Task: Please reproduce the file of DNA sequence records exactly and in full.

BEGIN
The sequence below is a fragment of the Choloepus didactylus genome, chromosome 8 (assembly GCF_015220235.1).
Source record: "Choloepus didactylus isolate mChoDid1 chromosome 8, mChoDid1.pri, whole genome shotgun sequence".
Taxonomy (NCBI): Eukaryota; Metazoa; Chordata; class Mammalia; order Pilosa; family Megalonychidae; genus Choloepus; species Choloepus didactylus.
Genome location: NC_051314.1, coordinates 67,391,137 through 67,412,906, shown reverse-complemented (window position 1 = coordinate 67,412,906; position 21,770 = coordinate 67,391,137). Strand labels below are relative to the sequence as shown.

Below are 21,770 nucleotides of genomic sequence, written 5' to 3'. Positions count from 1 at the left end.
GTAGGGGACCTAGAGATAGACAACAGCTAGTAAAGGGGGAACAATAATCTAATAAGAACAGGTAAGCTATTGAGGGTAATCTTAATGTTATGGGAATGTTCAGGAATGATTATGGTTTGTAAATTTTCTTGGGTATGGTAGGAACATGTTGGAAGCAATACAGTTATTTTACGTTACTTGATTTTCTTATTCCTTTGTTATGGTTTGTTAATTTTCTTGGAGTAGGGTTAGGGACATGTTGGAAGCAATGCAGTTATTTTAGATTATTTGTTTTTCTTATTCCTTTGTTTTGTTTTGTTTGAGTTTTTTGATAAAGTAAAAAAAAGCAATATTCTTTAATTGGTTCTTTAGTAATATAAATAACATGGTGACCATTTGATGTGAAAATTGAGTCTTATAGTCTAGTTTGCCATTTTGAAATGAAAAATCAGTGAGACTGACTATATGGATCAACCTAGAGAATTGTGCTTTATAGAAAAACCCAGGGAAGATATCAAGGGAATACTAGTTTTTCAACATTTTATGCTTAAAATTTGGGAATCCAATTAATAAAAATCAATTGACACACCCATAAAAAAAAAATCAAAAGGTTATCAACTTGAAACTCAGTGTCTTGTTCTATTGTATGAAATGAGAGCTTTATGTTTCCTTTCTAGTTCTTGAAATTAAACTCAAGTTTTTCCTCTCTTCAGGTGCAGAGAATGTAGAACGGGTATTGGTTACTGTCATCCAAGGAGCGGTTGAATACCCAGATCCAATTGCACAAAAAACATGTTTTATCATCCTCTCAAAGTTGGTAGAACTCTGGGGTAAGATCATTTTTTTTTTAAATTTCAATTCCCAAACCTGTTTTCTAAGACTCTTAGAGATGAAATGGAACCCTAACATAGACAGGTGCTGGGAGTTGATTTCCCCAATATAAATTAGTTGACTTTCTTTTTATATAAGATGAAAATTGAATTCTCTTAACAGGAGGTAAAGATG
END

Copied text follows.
The sequence below is a fragment of the Choloepus didactylus genome, chromosome 8 (assembly GCF_015220235.1).
Source record: "Choloepus didactylus isolate mChoDid1 chromosome 8, mChoDid1.pri, whole genome shotgun sequence".
Taxonomy (NCBI): Eukaryota; Metazoa; Chordata; class Mammalia; order Pilosa; family Megalonychidae; genus Choloepus; species Choloepus didactylus.
Genome location: NC_051314.1, coordinates 67,391,137 through 67,412,906, shown reverse-complemented (window position 1 = coordinate 67,412,906; position 21,770 = coordinate 67,391,137). Strand labels below are relative to the sequence as shown.

Below are 21,770 nucleotides of genomic sequence, written 5' to 3'. Positions count from 1 at the left end.
GTAGGGGACCTAGAGATAGACAACAGCTAGTAAAGGGGGAACAATAATCTAATAAGAACAGGTAAGCTATTGAGGGTAATCTTAATGTTATGGGAATGTTCAGGAATGATTATGGTTTGTAAATTTTCTTGGGTATGGTAGGAACATGTTGGAAGCAATACAGTTATTTTACGTTACTTGATTTTCTTATTCCTTTGTTATGGTTTGTTAATTTTCTTGGAGTAGGGTTAGGGACATGTTGGAAGCAATGCAGTTATTTTAGATTATTTGTTTTTCTTATTCCTTTGTTTTGTTTTGTTTGAGTTTTTTGATAAAGTAAAAAAAAGCAATATTCTTTAATTGGTTCTTTAGTAATATAAATAACATGGTGACCATTTGATGTGAAAATTGAGTCTTATAGTCTAGTTTGCCATTTTGAAATGAAAAATCAGTGAGACTGACTATATGGATCAACCTAGAGAATTGTGCTTTATAGAAAAACCCAGGGAAGATATCAAGGGAATACTAGTTTTTCAACATTTTATGCTTAAAATTTGGGAATCCAATTAATAAAAATCAATTGACACACCCATAAAAAAAAAATCAAAAGGTTATCAACTTGAAACTCAGTGTCTTGTTCTATTGTATGAAATGAGAGCTTTATGTTTCCTTTCTAGTTCTTGAAATTAAACTCAAGTTTTTCCTCTCTTCAGGTGCAGAGAATGTAGAACGGGTATTGGTTACTGTCATCCAAGGAGCGGTTGAATACCCAGATCCAATTGCACAAAAAACATGTTTTATCATCCTCTCAAAGTTGGTAGAACTCTGGGGTAAGATCATTTTTTTTTTAAATTTCAATTCCCAAACCTGTTTTCTAAGACTCTTAGAGATGAAATGGAACCCTAACATAGACAGGTGCTGGGAGTTGATTTCCCCAATATAAATTAGTTGACTTTCTTTTTATATAAGATGAAAATTGAATTCTCTTAACAGGAGGTAAAGATG